“I Called The Potential Employer And Encouraged Him To Hire This Employee”: The Internet Discusses Whether This Boss Did The Right Thing

Respect. Trust. Empathy. These, I think, are the core things that make for a great leader, whether in the office or outside of it. But the proof is in the pudding: sweet promises about always having your back might sound great but they mean nothing unless your boss is willing to fulfill them.

Jerry Meyer, the CEO at Fiscal Care Services, is going viral on LinkedIn for a post in which he shared how he reacted when he found out that one of his employees went for an interview at another company. Instead of getting mad, he did something unexpected—he gave the potential employer a call, complimented the employee, and suggested that they be hired. Within the next hour, the new job was theirs.

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Jerry’s story actually divided the LinkedIn community. Some thought that he was a great boss for setting his ego aside and going the extra mile to help his employee progress their career elsewhere. However, some others thought that calling the employer without the employee’s express permission may have been a violation of privacy. The main issues, for these LinkedIn users, seem to be that the employee was, allegedly, not consulted at any point about this before their boss made the call.

What matters, though, is what you think of the situation, dear Pandas. Scroll down, have a read through Jerry’s full post, and let us know in the comments whether you think what he did was great or if he should have held back. Personally, I’m split down the middle: I think Jerry’s intentions were absolutely great, but I’m also a big fan of transparency and communication between management and employees.

Jerry, the CEO at Fiscal Care Services, found out that an employee of his was interviewing for a job at another company

Image credits: Dylan Gillis

He decided to give his colleague a helping hand. However, Jerry’s story divided the LinkedIn community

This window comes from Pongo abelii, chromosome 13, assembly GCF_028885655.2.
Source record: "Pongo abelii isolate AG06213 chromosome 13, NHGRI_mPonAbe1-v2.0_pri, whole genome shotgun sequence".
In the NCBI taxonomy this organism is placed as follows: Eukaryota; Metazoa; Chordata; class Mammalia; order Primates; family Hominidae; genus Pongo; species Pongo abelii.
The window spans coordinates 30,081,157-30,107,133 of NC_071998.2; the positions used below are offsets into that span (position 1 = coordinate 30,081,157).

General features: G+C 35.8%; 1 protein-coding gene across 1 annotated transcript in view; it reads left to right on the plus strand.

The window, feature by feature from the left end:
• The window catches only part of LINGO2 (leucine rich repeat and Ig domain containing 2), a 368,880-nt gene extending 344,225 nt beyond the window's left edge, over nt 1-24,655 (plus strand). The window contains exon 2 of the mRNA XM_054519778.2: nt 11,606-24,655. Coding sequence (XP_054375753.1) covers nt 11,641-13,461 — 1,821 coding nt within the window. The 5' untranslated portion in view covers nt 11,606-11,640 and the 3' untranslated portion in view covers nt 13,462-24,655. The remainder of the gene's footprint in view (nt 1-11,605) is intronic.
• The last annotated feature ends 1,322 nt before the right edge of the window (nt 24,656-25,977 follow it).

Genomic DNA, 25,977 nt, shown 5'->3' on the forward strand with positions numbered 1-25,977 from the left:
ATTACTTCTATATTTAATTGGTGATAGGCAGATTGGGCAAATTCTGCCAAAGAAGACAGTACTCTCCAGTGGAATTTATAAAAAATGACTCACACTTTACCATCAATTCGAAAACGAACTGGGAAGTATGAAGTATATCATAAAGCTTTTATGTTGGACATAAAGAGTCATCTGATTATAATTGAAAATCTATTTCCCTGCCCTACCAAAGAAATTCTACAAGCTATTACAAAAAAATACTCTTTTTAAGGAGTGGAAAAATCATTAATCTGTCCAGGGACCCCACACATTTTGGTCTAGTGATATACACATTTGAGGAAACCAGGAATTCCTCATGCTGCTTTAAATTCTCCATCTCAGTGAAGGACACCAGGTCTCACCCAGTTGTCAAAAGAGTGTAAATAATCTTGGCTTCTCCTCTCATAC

Jerry’s post went absolutely viral on LinkedIn, racking up nearly 70k reactions at the time of writing. What’s more, his story got over 1.8k comments and really got people discussing what a good boss should act like. It’s also interesting to see this discussion play out within a broader context, specifically where more and more people are working second (and even third and fourth) jobs secretly, instead of jumping from one to another.

Not too long ago, I spoke about what makes a great manager with Eddy Ng, the Smith Professor of Equity & Inclusion in Business at Queen’s University. He shared with Bored Panda that there are two main approaches—or modes—when it comes to leadership: transactional (carrot and stick) and transformational (supportive).

“Transactional leadership is based on exercising bureaucratic authority and legitimate power in the firm,” he said that transactional leaders rely on rewards and punishments to influence their employees’ behaviors.

Meanwhile, transformational leaders focus on supporting their colleagues. They embody these values: idealized influence, inspirational motivation, intellectual stimulation, and individualized consideration.

“In this regard, transformational leaders provide support and encouragement to employees. They tend to influence employee behaviors by positively motivating them. Good managers tend to practice a transformational style of leadership,” Eddy shared with Bored Panda.

The business and management expert said that bosses can build solid relationships and trust by showing genuine empathy and concern for their employees. This way, their employers are more likely to trust them, too, and will be more open about any issues in the workplace.

“In this fashion, employees will be more likely to open up and share work and personal concerns with managers. Regularly conducting anonymous employee surveys, albeit more formal, can also help managers troubleshoot employee grievances.”

Some professionals expressed their support for what Jerry did

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Meanwhile, some opened up about their personal experiences with less than supportive management

The praise wasn’t universal. A few LinkedIn users were concerned that Jerry may have violated the employee’s privacy

Some even thought that what the CEO did was ‘suspicious.’ Here’s what they had to say

The post “I Called The Potential Employer And Encouraged Him To Hire This Employee”: The Internet Discusses Whether This Boss Did The Right Thing first appeared on Bored Panda.

Source: boredpanda.com

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